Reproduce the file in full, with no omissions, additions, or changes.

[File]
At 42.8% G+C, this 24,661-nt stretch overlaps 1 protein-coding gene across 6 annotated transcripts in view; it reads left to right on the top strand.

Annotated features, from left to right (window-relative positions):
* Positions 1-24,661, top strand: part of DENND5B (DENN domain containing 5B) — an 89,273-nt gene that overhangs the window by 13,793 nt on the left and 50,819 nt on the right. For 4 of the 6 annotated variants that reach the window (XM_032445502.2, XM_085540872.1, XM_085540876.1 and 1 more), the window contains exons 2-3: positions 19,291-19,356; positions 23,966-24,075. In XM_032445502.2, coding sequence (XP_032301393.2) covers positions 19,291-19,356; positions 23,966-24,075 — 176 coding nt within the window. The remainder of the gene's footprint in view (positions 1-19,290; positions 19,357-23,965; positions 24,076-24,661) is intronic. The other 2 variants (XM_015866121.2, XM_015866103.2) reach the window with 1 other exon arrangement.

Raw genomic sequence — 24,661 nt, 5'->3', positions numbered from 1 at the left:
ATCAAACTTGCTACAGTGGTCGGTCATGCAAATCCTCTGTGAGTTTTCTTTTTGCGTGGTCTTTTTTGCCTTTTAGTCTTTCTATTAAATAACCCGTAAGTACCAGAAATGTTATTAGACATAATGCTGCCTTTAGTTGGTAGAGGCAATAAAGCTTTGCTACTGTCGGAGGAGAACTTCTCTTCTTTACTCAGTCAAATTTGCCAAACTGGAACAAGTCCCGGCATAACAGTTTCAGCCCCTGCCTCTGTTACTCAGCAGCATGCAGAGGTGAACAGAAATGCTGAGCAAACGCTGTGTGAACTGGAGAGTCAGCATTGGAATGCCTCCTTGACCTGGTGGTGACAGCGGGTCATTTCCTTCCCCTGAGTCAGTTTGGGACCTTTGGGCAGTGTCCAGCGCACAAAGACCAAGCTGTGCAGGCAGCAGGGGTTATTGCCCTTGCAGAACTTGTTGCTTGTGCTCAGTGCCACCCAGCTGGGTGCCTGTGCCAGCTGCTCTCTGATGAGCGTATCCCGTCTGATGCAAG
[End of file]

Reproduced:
At 42.8% G+C, this 24,661-nt stretch overlaps 1 protein-coding gene across 6 annotated transcripts in view; it reads left to right on the top strand.

Annotated features, from left to right (window-relative positions):
* Positions 1-24,661, top strand: part of DENND5B (DENN domain containing 5B) — an 89,273-nt gene that overhangs the window by 13,793 nt on the left and 50,819 nt on the right. For 4 of the 6 annotated variants that reach the window (XM_032445502.2, XM_085540872.1, XM_085540876.1 and 1 more), the window contains exons 2-3: positions 19,291-19,356; positions 23,966-24,075. In XM_032445502.2, coding sequence (XP_032301393.2) covers positions 19,291-19,356; positions 23,966-24,075 — 176 coding nt within the window. The remainder of the gene's footprint in view (positions 1-19,290; positions 19,357-23,965; positions 24,076-24,661) is intronic. The other 2 variants (XM_015866121.2, XM_015866103.2) reach the window with 1 other exon arrangement.

Raw genomic sequence — 24,661 nt, 5'->3', positions numbered from 1 at the left:
ATCAAACTTGCTACAGTGGTCGGTCATGCAAATCCTCTGTGAGTTTTCTTTTTGCGTGGTCTTTTTTGCCTTTTAGTCTTTCTATTAAATAACCCGTAAGTACCAGAAATGTTATTAGACATAATGCTGCCTTTAGTTGGTAGAGGCAATAAAGCTTTGCTACTGTCGGAGGAGAACTTCTCTTCTTTACTCAGTCAAATTTGCCAAACTGGAACAAGTCCCGGCATAACAGTTTCAGCCCCTGCCTCTGTTACTCAGCAGCATGCAGAGGTGAACAGAAATGCTGAGCAAACGCTGTGTGAACTGGAGAGTCAGCATTGGAATGCCTCCTTGACCTGGTGGTGACAGCGGGTCATTTCCTTCCCCTGAGTCAGTTTGGGACCTTTGGGCAGTGTCCAGCGCACAAAGACCAAGCTGTGCAGGCAGCAGGGGTTATTGCCCTTGCAGAACTTGTTGCTTGTGCTCAGTGCCACCCAGCTGGGTGCCTGTGCCAGCTGCTCTCTGATGAGCGTATCCCGTCTGATGCAAG